The United Nations is encouraging people to eat more insects but it’s not clear Canadians are ready to tuck in. Bugs are nutritious and they are much better for the environment than are animals according to a report by the Food and Agriculture Organisation.
2 billion people currently eat bugs like crickets, beetles and grasshoppers. The report notes some caterpillars in southern Africa and weaver ant eggs in Southeast Asia are prized and fetch high prices.
Eating insects is not common in Canada but it’s getting more popular, says Jakub Dzamba. He is an architecture student at McGill University who is developing cricket farm systems. He’s working on one that could be used at home.
“I came up with a cricket farm that basically herds crickets from one farm to another,” said Dzamba. “…The reason for that is to get the crickets away from their own waste and that keeps them cleaner.” The transfer occurs with a system of levers and is escape-proof so the crickets stay contained. The farm systems will cost between 200 and 300 dollars.
Current cricket farms are geared for raising bugs for pets and do not operate at high enough hygienic standards. For those who don’t want to raise bugs in their own fridges they can go on line and order them from suppliers in the U.S.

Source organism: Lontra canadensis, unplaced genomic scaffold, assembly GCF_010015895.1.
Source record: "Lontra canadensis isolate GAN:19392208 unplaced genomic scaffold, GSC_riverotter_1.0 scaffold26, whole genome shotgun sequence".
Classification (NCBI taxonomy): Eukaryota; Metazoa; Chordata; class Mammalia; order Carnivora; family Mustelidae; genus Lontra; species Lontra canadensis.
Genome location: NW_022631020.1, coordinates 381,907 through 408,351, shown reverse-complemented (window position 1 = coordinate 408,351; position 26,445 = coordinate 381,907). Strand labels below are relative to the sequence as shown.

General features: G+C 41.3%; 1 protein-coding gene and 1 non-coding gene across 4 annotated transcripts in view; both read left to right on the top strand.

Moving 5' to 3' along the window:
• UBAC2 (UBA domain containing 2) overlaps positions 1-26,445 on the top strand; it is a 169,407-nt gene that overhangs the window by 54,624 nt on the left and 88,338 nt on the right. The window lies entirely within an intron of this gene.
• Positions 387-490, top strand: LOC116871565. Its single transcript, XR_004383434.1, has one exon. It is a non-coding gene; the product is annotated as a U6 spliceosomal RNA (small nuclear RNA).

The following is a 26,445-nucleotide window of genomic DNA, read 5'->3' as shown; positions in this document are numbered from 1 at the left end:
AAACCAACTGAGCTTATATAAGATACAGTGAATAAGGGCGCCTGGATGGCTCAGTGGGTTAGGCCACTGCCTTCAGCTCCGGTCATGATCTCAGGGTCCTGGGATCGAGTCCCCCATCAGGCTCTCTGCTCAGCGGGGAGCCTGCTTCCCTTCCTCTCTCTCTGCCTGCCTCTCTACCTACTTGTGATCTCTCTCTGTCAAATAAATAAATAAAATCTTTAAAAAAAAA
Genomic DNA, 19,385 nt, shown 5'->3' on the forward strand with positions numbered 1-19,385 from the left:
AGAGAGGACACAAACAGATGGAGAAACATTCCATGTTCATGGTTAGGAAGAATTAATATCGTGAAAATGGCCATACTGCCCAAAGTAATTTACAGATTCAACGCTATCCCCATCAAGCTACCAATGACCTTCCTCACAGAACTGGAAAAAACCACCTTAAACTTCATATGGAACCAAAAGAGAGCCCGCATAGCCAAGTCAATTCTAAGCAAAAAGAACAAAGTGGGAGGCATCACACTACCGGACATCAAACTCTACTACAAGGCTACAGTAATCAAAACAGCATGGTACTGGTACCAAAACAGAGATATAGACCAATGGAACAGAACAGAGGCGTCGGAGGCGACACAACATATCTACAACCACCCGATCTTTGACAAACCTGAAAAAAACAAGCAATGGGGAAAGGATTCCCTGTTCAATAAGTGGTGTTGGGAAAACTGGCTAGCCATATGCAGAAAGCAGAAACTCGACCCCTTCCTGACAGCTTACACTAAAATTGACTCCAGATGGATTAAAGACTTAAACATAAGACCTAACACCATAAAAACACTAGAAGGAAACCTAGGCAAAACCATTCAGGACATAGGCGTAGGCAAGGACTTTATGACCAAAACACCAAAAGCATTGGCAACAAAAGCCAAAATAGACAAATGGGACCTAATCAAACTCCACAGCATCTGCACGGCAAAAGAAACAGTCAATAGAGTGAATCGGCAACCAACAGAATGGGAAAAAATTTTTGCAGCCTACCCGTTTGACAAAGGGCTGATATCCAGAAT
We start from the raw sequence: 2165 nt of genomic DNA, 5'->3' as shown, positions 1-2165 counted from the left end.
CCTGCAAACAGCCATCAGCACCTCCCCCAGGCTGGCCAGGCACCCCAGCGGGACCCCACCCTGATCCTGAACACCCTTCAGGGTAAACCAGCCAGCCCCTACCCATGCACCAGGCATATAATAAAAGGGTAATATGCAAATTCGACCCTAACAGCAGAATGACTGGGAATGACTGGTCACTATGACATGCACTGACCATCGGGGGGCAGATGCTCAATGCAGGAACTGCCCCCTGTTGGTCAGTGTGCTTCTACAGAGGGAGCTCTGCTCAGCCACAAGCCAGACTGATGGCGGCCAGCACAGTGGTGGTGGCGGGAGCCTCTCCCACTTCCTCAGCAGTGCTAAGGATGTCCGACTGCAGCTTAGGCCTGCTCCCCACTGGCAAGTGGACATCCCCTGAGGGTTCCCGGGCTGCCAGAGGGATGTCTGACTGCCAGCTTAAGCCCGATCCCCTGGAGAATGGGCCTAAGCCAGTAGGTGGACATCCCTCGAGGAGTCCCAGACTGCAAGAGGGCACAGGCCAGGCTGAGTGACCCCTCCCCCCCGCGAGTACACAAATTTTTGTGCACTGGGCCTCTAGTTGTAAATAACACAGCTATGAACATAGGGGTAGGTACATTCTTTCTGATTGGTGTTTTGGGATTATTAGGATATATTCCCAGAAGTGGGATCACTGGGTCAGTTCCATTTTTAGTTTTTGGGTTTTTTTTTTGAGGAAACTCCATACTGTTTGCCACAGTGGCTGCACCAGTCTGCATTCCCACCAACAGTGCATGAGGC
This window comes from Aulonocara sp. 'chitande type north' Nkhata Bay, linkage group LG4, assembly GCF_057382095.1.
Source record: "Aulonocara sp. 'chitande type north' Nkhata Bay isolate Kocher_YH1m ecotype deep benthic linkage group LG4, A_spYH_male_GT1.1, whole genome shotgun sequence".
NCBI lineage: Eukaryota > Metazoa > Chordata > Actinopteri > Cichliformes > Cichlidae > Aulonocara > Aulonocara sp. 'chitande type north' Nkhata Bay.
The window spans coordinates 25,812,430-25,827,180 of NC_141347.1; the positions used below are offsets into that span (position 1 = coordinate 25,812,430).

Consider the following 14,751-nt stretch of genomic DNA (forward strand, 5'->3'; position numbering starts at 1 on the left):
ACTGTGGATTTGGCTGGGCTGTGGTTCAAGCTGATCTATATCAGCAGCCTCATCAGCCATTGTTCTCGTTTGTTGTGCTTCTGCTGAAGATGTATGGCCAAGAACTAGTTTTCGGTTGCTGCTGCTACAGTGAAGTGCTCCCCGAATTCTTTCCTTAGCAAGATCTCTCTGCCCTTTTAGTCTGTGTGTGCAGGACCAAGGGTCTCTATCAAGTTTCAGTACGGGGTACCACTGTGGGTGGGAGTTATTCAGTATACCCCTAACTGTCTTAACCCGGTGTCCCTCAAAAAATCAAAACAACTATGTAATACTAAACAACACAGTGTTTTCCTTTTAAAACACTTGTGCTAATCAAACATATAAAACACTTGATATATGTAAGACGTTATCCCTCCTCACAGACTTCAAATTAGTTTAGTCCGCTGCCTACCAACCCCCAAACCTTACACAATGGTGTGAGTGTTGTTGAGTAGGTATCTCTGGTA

The farms are however likely to be a big hit in Oaxaca, Mexico where people are experiencing food security issues. A family could buy a farm and just use their own kitchen bio waste to feed the crickets. They could either sell the crickets or use them as food. Fried crickets are a popular food item there.
Not many Canadians eat insects but Dzamba thinks more are becoming open to the idea. He works with Toronto Chef Nathan Isberg who has crickets as a regular item on the menu at his restaurant and has prepared them at other eateries as well.
Canadians also have the chance to taste insects at Future Food Salons. These are events organized by a company called Alimentary Initiatives which promotes innovative foods.
Bugs for food are good for the environment because they emit far fewer greenhouse gases than do meat animals. They also need only two kilos of feed to produce one kilo of insect mass. In comparison, cattle require 8 kilos of feed to produce one kilo of meat.
Insects can be fried, boiled, baked and ground up for use as flour or other elements in different food preparations.